Rules and Mechanics.   Posted by The Storyteller.Group: 0
The Storyteller
 GM, 2 posts
Wed 4 Jan 2017
at 19:43
Rules and Mechanics
This game uses The Window game system. http://www.mimgames.com/window

A very brief summary:

1. Characters are described with adjectives rather than numbers
Although numbers/dice are used (see below), try not to get bogged down by the math.  There are no +4 greatswords for your level 9 paladin, and drinking from that magic well will not grant you a +3 bonus to your reflex save.  Rather, your paladin has become a very experienced adventurer over his illustrious career, and he recognizes that the enormous sword he just found is pulsing with vast magical power.  A drink from the well makes you feel more alert than you have in years, and you seem to perceive the world going by in slow motion.

2. It is your responsibility to play your role realistically
There are no "hit points" or "fatigue meters" in this system, so if you get skewered by a pikeman or travel 60 miles without stopping, you are expected to roleplay your pain and exhaustion appropriately.  I don't want to railroad you, but I will start dropping pianos on your head if you aren't playing fair.

3. A good story is the central goal
The point of this game is to create a compelling story.  It's possible that the best story will be one in which your character dies a horrible gruesome death.  This is not necessarily a bad thing, and it provides an opportunity to create a new character if you want to.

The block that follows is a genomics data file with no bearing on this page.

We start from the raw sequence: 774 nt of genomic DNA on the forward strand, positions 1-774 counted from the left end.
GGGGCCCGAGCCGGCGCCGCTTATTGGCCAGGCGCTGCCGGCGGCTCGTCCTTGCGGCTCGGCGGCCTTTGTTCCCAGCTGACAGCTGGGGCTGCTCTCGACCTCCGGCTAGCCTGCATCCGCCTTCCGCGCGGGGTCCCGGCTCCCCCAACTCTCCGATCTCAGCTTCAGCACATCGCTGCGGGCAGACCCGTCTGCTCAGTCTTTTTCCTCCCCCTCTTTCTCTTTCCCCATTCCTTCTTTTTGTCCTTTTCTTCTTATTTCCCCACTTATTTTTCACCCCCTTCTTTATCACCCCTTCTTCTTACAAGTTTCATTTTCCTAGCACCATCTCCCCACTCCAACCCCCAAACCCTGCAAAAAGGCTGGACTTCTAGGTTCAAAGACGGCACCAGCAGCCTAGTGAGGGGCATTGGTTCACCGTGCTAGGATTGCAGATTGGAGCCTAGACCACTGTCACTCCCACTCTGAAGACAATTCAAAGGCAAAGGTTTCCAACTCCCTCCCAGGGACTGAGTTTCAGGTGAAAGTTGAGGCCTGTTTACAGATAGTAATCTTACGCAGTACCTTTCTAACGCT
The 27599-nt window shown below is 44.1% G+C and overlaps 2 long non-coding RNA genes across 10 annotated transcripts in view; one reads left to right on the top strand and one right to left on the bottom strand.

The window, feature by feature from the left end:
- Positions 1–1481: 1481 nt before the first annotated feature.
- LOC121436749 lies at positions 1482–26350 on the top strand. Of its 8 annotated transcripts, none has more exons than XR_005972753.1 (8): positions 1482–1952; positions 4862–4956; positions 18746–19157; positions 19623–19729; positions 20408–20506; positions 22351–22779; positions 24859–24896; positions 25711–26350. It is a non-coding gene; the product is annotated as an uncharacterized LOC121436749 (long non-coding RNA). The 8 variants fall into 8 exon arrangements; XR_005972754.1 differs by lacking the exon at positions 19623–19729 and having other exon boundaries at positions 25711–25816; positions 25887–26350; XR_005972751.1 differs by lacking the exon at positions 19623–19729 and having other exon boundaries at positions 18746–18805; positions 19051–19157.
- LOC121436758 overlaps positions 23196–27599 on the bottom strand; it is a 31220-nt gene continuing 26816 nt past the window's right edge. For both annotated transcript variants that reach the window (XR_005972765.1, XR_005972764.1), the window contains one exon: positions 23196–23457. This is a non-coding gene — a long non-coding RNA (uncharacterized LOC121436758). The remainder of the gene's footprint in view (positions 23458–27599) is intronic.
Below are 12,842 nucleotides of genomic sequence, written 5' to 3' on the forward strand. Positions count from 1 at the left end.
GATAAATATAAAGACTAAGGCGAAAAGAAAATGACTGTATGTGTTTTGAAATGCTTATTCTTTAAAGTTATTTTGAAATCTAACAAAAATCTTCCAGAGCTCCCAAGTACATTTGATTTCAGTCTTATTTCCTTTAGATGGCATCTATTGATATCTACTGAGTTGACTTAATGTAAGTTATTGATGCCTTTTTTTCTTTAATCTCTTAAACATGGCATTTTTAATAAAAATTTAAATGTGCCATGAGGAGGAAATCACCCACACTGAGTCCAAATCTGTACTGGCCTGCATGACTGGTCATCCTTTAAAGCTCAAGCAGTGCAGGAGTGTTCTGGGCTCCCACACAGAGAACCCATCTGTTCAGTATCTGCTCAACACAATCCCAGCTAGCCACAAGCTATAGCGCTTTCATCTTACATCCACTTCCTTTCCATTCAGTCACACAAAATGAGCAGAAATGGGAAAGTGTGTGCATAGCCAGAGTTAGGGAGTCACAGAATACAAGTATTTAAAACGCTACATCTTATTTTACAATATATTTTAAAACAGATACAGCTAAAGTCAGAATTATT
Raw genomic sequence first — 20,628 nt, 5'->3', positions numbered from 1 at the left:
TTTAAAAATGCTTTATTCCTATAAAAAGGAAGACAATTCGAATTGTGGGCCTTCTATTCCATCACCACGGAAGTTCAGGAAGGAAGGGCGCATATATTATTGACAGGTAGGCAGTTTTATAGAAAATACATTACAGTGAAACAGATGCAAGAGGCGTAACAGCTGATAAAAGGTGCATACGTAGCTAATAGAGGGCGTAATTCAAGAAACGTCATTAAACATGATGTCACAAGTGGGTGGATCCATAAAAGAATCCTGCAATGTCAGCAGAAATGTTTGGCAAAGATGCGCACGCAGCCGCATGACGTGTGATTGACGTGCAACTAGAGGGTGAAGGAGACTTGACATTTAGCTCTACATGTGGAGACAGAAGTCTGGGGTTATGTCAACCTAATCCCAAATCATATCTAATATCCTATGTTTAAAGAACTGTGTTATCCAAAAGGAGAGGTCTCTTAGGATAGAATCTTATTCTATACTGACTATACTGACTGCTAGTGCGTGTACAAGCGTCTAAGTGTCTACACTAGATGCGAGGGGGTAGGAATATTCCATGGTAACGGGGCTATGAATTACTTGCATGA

This message was last updated by the GM at 14:06, Thu 05 Jan.

The Storyteller
 GM, 3 posts
Wed 4 Jan 2017
at 19:58
Rules and Mechanics
When dice are used in The Window, the goal (for the person rolling, at least) is always to roll small numbers.  The target is typically 6, but that can change based on the circumstances of the roll.  What this means is that rolling a d8 is much more likely to succeed than rolling a d20.  The following table is a general summary of how your talents and abilities can be translated from adjectives into a numerical setup.


Ability Level Die Used Percent Chance of Success Cost to Improve
Lowd3020%2
Below Averaged2030%3
Averaged1250%4
Above Averaged1060%5
Highd875%6
Very Highd6100%N/A


Note again that these percentages are for "standard" targets of 6.  Even at a Very High ability level, you may fail to accomplish something if it is extremely difficult (and thus has a lower target).

As you work on improving your skills, I'll keep track of your progress in your character sheet, so it might look something like this:

TraitProficiency Level
StrengthLow (d30) +
AgilityAverage (d12) ++
HealthLow (d30)
KnowledgeBelow Average (d20) +
PerceptionBelow Average (d20)

Once you have enough "points" to improve an ability, it will advance a level (in the example above, this character needs one more strength improvement to advance to "Below Average" in strength, and two more agility improvements to advance to "Above Average" in agility).

Additionally, as long as you have made progress towards the next level (at least one +), you may subtract 1 from your rolls using that skill or ability (essentially, succeed on a 7 or less instead of a 6 or less).

This message was last edited by the GM at 13:02, Fri 27 Jan.